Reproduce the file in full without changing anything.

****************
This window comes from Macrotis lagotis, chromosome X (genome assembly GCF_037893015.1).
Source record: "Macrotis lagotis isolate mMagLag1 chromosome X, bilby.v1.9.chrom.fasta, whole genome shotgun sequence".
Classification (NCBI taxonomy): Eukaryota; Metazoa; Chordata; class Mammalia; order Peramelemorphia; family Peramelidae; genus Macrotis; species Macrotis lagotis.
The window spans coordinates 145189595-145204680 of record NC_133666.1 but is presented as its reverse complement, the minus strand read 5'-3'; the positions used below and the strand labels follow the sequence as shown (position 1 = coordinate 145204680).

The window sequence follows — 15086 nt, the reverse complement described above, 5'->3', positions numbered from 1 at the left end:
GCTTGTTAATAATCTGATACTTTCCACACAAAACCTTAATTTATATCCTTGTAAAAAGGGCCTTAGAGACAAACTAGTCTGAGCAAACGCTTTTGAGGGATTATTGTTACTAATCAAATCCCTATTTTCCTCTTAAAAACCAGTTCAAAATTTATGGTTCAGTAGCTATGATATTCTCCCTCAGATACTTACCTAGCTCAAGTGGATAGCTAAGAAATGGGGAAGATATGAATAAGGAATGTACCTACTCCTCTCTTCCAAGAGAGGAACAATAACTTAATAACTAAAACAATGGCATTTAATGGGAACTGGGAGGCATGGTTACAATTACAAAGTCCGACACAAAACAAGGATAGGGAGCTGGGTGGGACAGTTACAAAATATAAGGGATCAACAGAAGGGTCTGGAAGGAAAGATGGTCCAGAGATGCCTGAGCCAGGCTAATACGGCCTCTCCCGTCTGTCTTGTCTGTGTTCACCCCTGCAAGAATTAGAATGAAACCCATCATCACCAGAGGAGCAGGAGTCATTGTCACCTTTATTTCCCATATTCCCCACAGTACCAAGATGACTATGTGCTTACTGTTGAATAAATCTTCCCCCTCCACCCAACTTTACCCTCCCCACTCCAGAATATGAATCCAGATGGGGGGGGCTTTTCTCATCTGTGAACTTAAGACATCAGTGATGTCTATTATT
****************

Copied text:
This window comes from Macrotis lagotis, chromosome X (genome assembly GCF_037893015.1).
Source record: "Macrotis lagotis isolate mMagLag1 chromosome X, bilby.v1.9.chrom.fasta, whole genome shotgun sequence".
Classification (NCBI taxonomy): Eukaryota; Metazoa; Chordata; class Mammalia; order Peramelemorphia; family Peramelidae; genus Macrotis; species Macrotis lagotis.
The window spans coordinates 145189595-145204680 of record NC_133666.1 but is presented as its reverse complement, the minus strand read 5'-3'; the positions used below and the strand labels follow the sequence as shown (position 1 = coordinate 145204680).

The window sequence follows — 15086 nt, the reverse complement described above, 5'->3', positions numbered from 1 at the left end:
GCTTGTTAATAATCTGATACTTTCCACACAAAACCTTAATTTATATCCTTGTAAAAAGGGCCTTAGAGACAAACTAGTCTGAGCAAACGCTTTTGAGGGATTATTGTTACTAATCAAATCCCTATTTTCCTCTTAAAAACCAGTTCAAAATTTATGGTTCAGTAGCTATGATATTCTCCCTCAGATACTTACCTAGCTCAAGTGGATAGCTAAGAAATGGGGAAGATATGAATAAGGAATGTACCTACTCCTCTCTTCCAAGAGAGGAACAATAACTTAATAACTAAAACAATGGCATTTAATGGGAACTGGGAGGCATGGTTACAATTACAAAGTCCGACACAAAACAAGGATAGGGAGCTGGGTGGGACAGTTACAAAATATAAGGGATCAACAGAAGGGTCTGGAAGGAAAGATGGTCCAGAGATGCCTGAGCCAGGCTAATACGGCCTCTCCCGTCTGTCTTGTCTGTGTTCACCCCTGCAAGAATTAGAATGAAACCCATCATCACCAGAGGAGCAGGAGTCATTGTCACCTTTATTTCCCATATTCCCCACAGTACCAAGATGACTATGTGCTTACTGTTGAATAAATCTTCCCCCTCCACCCAACTTTACCCTCCCCACTCCAGAATATGAATCCAGATGGGGGGGGCTTTTCTCATCTGTGAACTTAAGACATCAGTGATGTCTATTATT